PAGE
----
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J Health Psychol. 2011 Jul;16(5):794-806. doi: 10.1177/1359105310392090. Epub 2011 Feb 23.

Mechanisms underlying comprehension of health information in adulthood: the roles of prior knowledge and working memory capacity.

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Department of Human and Community Development, University of California, Davis, One Shields Avenue, Davis, CA 95616, USA.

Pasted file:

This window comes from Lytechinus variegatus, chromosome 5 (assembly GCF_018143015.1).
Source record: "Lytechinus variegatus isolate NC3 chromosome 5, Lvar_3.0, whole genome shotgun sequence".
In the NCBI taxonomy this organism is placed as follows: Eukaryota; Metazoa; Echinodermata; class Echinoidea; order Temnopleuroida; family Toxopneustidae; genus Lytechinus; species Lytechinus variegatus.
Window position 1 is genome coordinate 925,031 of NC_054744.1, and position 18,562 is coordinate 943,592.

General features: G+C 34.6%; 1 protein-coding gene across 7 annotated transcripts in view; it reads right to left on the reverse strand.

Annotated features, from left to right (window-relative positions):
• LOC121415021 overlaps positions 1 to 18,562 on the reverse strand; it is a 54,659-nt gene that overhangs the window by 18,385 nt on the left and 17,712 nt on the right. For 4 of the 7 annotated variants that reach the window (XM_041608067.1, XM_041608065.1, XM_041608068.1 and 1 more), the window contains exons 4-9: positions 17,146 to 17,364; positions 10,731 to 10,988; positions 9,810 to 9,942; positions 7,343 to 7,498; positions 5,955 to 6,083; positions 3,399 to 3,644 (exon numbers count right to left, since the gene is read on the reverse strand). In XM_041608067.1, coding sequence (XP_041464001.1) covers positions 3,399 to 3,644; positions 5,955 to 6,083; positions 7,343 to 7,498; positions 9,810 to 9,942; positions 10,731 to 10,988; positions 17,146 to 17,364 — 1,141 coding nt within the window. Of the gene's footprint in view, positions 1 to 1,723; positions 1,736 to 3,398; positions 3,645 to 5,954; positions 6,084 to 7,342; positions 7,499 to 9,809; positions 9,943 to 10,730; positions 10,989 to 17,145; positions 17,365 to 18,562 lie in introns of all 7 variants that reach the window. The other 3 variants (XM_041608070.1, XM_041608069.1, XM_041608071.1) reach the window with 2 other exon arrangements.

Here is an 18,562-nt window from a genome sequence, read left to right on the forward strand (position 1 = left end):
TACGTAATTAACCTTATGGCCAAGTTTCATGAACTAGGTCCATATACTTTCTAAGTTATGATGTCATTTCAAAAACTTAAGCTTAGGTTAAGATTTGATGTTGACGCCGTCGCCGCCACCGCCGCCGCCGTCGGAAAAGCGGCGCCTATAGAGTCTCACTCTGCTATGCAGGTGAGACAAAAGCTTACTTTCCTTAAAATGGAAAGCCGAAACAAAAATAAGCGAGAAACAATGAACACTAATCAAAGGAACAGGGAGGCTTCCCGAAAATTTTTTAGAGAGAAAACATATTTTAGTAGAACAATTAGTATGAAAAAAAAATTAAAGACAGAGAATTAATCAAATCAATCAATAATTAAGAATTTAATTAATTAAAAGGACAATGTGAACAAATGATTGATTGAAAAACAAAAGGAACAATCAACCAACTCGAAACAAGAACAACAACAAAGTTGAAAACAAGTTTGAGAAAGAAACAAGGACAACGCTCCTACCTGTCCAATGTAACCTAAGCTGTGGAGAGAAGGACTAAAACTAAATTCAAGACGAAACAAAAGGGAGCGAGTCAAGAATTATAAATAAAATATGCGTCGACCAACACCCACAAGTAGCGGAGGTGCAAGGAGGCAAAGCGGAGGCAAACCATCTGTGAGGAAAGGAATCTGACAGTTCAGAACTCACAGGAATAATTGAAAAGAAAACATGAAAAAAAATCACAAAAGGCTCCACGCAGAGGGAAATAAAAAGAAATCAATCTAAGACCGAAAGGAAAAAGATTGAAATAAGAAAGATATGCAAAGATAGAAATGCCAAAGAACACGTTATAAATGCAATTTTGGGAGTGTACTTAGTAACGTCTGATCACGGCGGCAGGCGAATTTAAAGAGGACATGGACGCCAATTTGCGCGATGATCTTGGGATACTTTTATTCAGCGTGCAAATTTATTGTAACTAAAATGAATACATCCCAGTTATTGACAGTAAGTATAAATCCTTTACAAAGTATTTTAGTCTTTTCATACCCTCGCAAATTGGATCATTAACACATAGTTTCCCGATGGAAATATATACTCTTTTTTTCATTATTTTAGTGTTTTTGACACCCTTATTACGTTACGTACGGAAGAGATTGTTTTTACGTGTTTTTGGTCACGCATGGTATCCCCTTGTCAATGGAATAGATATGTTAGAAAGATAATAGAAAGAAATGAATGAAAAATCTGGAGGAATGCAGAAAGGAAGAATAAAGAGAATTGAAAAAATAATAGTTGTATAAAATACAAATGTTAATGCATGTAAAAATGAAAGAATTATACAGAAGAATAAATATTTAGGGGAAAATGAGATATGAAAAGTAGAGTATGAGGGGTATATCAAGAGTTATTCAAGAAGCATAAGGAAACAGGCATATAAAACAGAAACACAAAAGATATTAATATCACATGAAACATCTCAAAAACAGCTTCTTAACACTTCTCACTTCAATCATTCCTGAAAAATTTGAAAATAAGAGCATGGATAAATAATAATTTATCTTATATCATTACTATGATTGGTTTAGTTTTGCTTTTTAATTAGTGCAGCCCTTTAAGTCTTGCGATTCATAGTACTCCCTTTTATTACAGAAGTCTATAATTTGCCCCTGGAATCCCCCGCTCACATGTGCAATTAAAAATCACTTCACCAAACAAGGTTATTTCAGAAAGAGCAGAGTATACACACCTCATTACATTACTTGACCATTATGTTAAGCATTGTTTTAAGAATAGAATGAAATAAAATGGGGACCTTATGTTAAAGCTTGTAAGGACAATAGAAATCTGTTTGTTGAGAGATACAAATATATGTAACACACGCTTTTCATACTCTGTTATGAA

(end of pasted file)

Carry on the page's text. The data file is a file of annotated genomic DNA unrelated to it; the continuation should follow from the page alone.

Prior knowledge, working memory capacity (WMC), and conceptual integration (attention allocated to integrating concepts in text) are critical within many contexts; however, their impact on the acquisition of health information (i.e. learning) is relatively unexplored.We examined how these factors impact learning about nutrition within a cross-sectional study of adults ages 18 to 81. Results showed that conceptual integration mediated the effects of knowledge and WMC on learning, confirming that attention to concepts while reading is important for learning about health. We also found that when knowledge was controlled, age declines in learning increased, suggesting that knowledge mitigates the effects of age on learning about nutrition.

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